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Shamima Begum loses bid to regain UK citizenship – BBC News

  • By Andre Rhoden-Paul & Dominic Casciani, legal correspondent
  • BBC News

Image caption,

Ms Begum was 15 when she joined Islamic State group in 2015

Shamima Begum has lost a Court of Appeal decision to regain her UK citizenship.

The ruling means the 24-year-old must remain in Syria. The government stripped her citizenship on national security grounds in 2019.

Ms Begum left London nine years ago aged 15 to travel to Syria and join Islamic State group, or IS.

The ruling by three appeal judges was unanimous. It could still be challenged in the Supreme Court by Ms Begum.

Her solicitor, Daniel Furner said that her legal team were “not going to stop fighting until she does get justice and until she is safely back home”.

In the ruling on Friday, Lady Chief Justice Baroness Carr said: “It could be argued the decision in Ms Begum’s case was harsh. It could also be argued that Ms Begum is the author of her own misfortune.

“But it is not for this court to agree or disagree with either point of view.

“Our only task is to assess whether the deprivation decision was unlawful. We have concluded it was not, and the appeal is dismissed.”

In a highly significant decision, the judges wholly dismissed all of her arguments used in the appeal.

Ms Begum’s lawyers took the case to appeal after losing a previous hearing last year. They argued that the Home Office’s decision to remove her citizenship was unlawful, in part because British officials failed to properly consider whether she was a potential victim of trafficking.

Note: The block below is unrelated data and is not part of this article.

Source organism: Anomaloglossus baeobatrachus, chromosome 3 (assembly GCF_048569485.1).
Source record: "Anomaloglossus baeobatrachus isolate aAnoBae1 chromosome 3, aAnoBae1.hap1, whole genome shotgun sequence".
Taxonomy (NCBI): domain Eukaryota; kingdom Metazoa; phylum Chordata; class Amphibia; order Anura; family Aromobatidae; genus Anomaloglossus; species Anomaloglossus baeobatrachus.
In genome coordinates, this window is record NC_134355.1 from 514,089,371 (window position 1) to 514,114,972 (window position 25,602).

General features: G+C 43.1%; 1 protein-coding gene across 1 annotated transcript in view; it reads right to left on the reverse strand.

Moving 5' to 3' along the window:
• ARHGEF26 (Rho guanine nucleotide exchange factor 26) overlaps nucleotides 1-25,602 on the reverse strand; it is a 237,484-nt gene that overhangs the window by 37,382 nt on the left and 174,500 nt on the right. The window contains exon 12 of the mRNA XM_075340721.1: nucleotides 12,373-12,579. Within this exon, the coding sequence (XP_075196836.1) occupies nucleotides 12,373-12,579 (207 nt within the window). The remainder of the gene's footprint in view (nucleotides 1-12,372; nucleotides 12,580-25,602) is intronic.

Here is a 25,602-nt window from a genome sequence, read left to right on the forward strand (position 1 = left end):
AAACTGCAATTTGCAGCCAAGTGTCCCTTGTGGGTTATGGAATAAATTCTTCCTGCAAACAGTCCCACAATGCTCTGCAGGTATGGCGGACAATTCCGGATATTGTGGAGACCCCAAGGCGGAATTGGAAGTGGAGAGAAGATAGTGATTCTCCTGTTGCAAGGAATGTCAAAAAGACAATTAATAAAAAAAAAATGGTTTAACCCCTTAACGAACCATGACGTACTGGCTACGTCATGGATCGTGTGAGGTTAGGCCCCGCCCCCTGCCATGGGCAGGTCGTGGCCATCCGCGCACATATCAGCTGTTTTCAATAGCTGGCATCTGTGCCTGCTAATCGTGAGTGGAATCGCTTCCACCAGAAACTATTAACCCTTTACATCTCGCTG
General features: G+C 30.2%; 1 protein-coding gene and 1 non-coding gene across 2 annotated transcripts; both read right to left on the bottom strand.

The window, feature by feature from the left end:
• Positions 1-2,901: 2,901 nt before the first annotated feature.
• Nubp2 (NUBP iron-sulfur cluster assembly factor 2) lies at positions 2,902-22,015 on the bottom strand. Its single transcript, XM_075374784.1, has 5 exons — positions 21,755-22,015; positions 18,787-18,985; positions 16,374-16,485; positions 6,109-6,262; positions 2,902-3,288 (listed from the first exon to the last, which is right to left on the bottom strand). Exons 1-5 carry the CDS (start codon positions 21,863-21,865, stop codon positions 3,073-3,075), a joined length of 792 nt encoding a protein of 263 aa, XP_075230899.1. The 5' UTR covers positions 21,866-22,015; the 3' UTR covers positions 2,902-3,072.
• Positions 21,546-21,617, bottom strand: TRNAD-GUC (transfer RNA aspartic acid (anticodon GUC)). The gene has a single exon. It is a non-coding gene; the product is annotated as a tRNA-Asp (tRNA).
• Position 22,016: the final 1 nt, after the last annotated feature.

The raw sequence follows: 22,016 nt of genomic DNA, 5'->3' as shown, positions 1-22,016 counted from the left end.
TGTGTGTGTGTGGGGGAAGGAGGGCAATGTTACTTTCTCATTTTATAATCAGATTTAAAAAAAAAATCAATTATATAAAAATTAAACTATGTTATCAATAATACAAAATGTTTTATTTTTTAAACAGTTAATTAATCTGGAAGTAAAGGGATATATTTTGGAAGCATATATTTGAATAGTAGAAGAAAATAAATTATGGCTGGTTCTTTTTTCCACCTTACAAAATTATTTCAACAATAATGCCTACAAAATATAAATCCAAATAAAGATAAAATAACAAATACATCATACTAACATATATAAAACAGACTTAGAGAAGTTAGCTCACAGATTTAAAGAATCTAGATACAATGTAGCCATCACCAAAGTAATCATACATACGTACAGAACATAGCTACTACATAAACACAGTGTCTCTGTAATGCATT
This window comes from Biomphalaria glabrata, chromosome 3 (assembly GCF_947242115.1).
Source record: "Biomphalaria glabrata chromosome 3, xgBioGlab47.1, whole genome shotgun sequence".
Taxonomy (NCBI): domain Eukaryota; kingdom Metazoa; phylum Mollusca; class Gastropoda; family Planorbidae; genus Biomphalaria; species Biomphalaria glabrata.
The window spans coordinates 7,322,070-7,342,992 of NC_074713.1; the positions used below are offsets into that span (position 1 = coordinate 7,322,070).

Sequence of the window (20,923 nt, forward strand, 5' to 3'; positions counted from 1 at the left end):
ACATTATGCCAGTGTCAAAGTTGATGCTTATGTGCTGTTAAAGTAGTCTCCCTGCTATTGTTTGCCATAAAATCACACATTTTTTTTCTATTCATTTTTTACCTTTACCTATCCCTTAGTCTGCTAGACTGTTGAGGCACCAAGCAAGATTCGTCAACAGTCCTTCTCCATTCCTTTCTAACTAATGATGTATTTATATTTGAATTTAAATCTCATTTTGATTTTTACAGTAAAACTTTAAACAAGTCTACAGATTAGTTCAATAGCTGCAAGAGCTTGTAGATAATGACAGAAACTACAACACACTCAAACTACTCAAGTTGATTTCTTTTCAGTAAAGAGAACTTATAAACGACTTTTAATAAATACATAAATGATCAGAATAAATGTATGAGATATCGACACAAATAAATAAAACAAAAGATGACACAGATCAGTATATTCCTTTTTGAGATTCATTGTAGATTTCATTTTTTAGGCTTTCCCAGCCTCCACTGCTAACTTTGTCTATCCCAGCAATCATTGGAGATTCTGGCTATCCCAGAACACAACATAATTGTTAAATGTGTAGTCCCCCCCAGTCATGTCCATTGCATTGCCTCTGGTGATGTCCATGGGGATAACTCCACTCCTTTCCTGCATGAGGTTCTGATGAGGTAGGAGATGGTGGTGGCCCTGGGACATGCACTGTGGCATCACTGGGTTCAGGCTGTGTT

Sir James Eadie KC, for the Home Office, said the “key feature” in the case was national security.

“The fact that someone is radicalised, and may have been manipulated, is not inconsistent with the assessment that they pose a national security risk,” he said.

The ruling represents a substantial victory for the government and averts a potential legal crisis: were its decision to be reversed, home secretaries would in future need to balance national security considerations with questions of whether someone is a victim.

The Home Office said it was “pleased” at Friday’s ruling, adding that its “priority remains maintaining the safety and security of the UK and we will robustly defend any decision made in doing so”.

Image source, Metropolitan Police

Image caption,

Begum (right) as she left London for Syria with two friends

Ms Begum, born in the UK to parents of Bangladeshi heritage, was one of three east London girls who travelled to Syria in 2015 to support the IS group.

Begum lived under IS rule for more than three years. She married a Dutch member of IS, who is currently held in a Kurdish detention centre, and lived in Raqqa, once a stronghold of the group. She had three children, all of whom have died.

She was found in al-Roj camp in northern Syria in 2019 following the defeat of IS.

Begum has admitted knowingly joining a proscribed organisation. She said that she was “ashamed” to have done so and regretted it.

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